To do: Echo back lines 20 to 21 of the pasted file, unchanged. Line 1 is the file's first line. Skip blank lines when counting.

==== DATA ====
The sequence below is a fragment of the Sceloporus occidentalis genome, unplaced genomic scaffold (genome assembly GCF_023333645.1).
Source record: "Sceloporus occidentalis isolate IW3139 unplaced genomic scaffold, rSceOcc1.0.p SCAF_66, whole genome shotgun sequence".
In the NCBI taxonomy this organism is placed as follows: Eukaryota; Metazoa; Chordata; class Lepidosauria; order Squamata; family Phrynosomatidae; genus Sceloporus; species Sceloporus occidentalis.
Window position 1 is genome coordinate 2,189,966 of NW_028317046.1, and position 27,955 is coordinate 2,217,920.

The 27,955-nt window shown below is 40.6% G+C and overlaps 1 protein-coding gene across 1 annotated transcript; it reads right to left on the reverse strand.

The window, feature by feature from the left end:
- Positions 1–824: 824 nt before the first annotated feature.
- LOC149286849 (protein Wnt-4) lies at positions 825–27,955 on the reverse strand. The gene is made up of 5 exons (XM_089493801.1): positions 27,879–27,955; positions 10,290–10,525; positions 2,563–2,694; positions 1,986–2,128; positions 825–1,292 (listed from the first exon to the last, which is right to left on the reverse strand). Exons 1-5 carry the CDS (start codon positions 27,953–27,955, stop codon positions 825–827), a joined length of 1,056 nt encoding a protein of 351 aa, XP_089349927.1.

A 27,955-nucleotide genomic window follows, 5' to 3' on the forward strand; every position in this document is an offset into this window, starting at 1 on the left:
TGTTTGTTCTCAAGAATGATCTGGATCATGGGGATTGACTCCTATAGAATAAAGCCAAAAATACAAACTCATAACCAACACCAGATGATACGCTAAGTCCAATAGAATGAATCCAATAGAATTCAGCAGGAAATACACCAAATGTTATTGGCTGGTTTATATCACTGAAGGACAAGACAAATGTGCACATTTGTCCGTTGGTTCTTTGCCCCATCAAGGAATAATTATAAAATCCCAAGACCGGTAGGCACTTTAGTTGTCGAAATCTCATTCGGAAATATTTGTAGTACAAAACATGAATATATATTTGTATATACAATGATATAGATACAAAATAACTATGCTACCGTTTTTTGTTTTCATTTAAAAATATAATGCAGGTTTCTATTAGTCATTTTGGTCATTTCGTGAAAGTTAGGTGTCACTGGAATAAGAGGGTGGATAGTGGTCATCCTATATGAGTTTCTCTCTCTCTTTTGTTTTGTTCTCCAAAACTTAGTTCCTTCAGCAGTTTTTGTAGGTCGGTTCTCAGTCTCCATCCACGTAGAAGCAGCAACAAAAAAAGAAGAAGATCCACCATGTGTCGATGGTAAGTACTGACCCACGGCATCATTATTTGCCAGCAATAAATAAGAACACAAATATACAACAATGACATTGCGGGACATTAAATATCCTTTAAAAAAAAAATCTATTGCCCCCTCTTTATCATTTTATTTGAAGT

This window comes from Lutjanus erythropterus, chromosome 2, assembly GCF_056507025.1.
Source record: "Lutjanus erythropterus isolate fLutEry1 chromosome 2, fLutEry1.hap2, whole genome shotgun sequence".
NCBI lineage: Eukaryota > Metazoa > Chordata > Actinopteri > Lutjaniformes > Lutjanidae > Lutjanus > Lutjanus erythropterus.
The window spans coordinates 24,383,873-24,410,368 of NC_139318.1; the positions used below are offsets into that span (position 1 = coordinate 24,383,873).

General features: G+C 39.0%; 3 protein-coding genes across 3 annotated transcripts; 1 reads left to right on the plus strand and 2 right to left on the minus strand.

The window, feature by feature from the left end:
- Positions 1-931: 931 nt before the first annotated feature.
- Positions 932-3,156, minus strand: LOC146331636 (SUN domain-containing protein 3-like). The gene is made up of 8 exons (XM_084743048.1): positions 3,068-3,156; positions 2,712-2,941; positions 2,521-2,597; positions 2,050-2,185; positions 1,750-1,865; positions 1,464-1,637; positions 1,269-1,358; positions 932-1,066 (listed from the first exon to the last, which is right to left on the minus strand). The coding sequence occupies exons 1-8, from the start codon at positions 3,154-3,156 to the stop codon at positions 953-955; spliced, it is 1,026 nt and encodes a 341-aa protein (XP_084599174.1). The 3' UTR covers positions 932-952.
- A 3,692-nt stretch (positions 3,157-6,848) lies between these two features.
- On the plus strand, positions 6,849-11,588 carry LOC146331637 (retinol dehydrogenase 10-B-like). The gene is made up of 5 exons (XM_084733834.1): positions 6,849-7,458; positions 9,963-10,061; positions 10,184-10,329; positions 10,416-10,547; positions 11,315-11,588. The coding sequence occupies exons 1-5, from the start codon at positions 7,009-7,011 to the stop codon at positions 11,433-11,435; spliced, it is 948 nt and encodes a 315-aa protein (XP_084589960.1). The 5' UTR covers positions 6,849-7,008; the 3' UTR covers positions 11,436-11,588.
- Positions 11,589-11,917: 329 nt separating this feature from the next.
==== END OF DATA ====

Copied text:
- On the plus strand, positions 6,849-11,588 carry LOC146331637 (retinol dehydrogenase 10-B-like). The gene is made up of 5 exons (XM_084733834.1): positions 6,849-7,458; positions 9,963-10,061; positions 10,184-10,329; positions 10,416-10,547; positions 11,315-11,588. The coding sequence occupies exons 1-5, from the start codon at positions 7,009-7,011 to the stop codon at positions 11,433-11,435; spliced, it is 948 nt and encodes a 315-aa protein (XP_084589960.1). The 5' UTR covers positions 6,849-7,008; the 3' UTR covers positions 11,436-11,588.
- Positions 11,589-11,917: 329 nt separating this feature from the next.